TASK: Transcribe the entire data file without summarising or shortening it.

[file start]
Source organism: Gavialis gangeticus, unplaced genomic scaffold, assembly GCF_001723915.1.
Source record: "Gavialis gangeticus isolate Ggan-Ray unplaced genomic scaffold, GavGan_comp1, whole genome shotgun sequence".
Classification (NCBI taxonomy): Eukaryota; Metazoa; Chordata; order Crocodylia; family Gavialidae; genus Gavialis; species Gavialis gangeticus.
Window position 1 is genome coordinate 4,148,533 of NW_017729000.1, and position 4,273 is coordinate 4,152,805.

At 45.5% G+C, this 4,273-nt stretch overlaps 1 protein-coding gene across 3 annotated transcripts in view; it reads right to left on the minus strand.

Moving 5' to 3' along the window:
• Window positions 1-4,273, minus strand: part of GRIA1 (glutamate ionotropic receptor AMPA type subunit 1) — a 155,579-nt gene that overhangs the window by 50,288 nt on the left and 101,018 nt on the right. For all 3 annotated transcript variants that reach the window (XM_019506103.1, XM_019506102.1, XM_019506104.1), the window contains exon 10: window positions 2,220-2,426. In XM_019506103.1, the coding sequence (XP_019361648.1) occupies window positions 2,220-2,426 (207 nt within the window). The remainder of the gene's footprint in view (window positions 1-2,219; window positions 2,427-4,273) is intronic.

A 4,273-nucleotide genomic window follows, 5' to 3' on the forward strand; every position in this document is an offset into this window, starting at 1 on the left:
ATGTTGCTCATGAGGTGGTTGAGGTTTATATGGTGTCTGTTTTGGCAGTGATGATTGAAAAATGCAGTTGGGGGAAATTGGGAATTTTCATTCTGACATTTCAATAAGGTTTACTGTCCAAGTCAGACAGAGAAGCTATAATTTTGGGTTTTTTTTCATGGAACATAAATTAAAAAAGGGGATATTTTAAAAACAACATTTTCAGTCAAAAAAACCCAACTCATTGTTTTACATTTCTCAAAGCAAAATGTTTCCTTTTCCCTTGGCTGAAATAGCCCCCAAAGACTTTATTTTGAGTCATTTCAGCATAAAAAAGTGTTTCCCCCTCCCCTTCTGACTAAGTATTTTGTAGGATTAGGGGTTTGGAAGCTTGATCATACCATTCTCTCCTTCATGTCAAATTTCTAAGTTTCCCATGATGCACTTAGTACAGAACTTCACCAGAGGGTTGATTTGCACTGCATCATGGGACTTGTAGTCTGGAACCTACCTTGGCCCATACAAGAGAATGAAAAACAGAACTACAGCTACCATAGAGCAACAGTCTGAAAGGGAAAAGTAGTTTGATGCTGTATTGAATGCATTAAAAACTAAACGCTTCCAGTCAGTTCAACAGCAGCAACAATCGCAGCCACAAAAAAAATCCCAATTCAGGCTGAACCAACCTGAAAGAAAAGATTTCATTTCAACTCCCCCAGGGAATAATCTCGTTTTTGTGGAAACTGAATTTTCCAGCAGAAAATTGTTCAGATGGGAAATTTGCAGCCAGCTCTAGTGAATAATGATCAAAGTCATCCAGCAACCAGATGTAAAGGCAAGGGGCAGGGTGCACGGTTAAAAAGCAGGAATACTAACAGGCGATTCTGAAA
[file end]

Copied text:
Source organism: Gavialis gangeticus, unplaced genomic scaffold, assembly GCF_001723915.1.
Source record: "Gavialis gangeticus isolate Ggan-Ray unplaced genomic scaffold, GavGan_comp1, whole genome shotgun sequence".
Classification (NCBI taxonomy): Eukaryota; Metazoa; Chordata; order Crocodylia; family Gavialidae; genus Gavialis; species Gavialis gangeticus.
Window position 1 is genome coordinate 4,148,533 of NW_017729000.1, and position 4,273 is coordinate 4,152,805.

At 45.5% G+C, this 4,273-nt stretch overlaps 1 protein-coding gene across 3 annotated transcripts in view; it reads right to left on the minus strand.

Moving 5' to 3' along the window:
• Window positions 1-4,273, minus strand: part of GRIA1 (glutamate ionotropic receptor AMPA type subunit 1) — a 155,579-nt gene that overhangs the window by 50,288 nt on the left and 101,018 nt on the right. For all 3 annotated transcript variants that reach the window (XM_019506103.1, XM_019506102.1, XM_019506104.1), the window contains exon 10: window positions 2,220-2,426. In XM_019506103.1, the coding sequence (XP_019361648.1) occupies window positions 2,220-2,426 (207 nt within the window). The remainder of the gene's footprint in view (window positions 1-2,219; window positions 2,427-4,273) is intronic.

A 4,273-nucleotide genomic window follows, 5' to 3' on the forward strand; every position in this document is an offset into this window, starting at 1 on the left:
ATGTTGCTCATGAGGTGGTTGAGGTTTATATGGTGTCTGTTTTGGCAGTGATGATTGAAAAATGCAGTTGGGGGAAATTGGGAATTTTCATTCTGACATTTCAATAAGGTTTACTGTCCAAGTCAGACAGAGAAGCTATAATTTTGGGTTTTTTTTCATGGAACATAAATTAAAAAAGGGGATATTTTAAAAACAACATTTTCAGTCAAAAAAACCCAACTCATTGTTTTACATTTCTCAAAGCAAAATGTTTCCTTTTCCCTTGGCTGAAATAGCCCCCAAAGACTTTATTTTGAGTCATTTCAGCATAAAAAAGTGTTTCCCCCTCCCCTTCTGACTAAGTATTTTGTAGGATTAGGGGTTTGGAAGCTTGATCATACCATTCTCTCCTTCATGTCAAATTTCTAAGTTTCCCATGATGCACTTAGTACAGAACTTCACCAGAGGGTTGATTTGCACTGCATCATGGGACTTGTAGTCTGGAACCTACCTTGGCCCATACAAGAGAATGAAAAACAGAACTACAGCTACCATAGAGCAACAGTCTGAAAGGGAAAAGTAGTTTGATGCTGTATTGAATGCATTAAAAACTAAACGCTTCCAGTCAGTTCAACAGCAGCAACAATCGCAGCCACAAAAAAAATCCCAATTCAGGCTGAACCAACCTGAAAGAAAAGATTTCATTTCAACTCCCCCAGGGAATAATCTCGTTTTTGTGGAAACTGAATTTTCCAGCAGAAAATTGTTCAGATGGGAAATTTGCAGCCAGCTCTAGTGAATAATGATCAAAGTCATCCAGCAACCAGATGTAAAGGCAAGGGGCAGGGTGCACGGTTAAAAAGCAGGAATACTAACAGGCGATTCTGAAA